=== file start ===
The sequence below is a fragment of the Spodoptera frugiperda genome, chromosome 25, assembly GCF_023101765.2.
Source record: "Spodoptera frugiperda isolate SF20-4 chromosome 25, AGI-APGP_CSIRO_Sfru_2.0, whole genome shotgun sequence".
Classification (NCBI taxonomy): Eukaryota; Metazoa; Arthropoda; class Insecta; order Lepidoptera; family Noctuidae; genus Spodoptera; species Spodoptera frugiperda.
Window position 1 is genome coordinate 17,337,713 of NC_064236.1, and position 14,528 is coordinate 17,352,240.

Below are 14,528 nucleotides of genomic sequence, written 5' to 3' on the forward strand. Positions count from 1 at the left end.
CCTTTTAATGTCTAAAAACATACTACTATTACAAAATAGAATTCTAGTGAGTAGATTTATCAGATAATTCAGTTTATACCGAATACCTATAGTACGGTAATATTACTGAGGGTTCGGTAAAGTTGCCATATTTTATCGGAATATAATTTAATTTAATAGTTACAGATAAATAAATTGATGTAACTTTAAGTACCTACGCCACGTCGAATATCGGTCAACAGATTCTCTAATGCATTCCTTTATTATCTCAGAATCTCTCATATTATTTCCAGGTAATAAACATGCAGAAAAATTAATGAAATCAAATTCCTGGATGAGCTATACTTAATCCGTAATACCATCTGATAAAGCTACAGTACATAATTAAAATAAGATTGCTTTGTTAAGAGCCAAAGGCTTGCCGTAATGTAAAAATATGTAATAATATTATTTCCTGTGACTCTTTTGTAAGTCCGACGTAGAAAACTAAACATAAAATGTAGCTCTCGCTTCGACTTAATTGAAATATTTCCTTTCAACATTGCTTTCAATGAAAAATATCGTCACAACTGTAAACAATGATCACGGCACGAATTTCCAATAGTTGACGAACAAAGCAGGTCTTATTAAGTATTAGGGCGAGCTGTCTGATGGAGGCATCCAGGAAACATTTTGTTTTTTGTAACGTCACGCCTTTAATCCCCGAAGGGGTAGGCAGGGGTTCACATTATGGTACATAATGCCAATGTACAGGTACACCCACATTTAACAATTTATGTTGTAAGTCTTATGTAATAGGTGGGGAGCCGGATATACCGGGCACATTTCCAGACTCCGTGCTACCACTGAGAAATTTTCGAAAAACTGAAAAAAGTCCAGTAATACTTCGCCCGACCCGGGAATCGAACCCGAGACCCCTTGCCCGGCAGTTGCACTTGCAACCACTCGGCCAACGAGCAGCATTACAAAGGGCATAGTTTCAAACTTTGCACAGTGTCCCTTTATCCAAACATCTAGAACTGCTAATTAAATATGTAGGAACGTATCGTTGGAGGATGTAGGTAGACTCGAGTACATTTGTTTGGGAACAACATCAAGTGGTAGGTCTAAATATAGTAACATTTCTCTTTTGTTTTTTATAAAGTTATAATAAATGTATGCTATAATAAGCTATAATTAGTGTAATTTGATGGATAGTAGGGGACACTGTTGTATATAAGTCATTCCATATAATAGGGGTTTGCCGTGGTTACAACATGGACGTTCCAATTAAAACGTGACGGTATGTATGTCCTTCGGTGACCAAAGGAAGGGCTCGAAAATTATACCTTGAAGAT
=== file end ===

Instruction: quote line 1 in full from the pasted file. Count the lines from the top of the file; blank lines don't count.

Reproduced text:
The sequence below is a fragment of the Spodoptera frugiperda genome, chromosome 25, assembly GCF_023101765.2.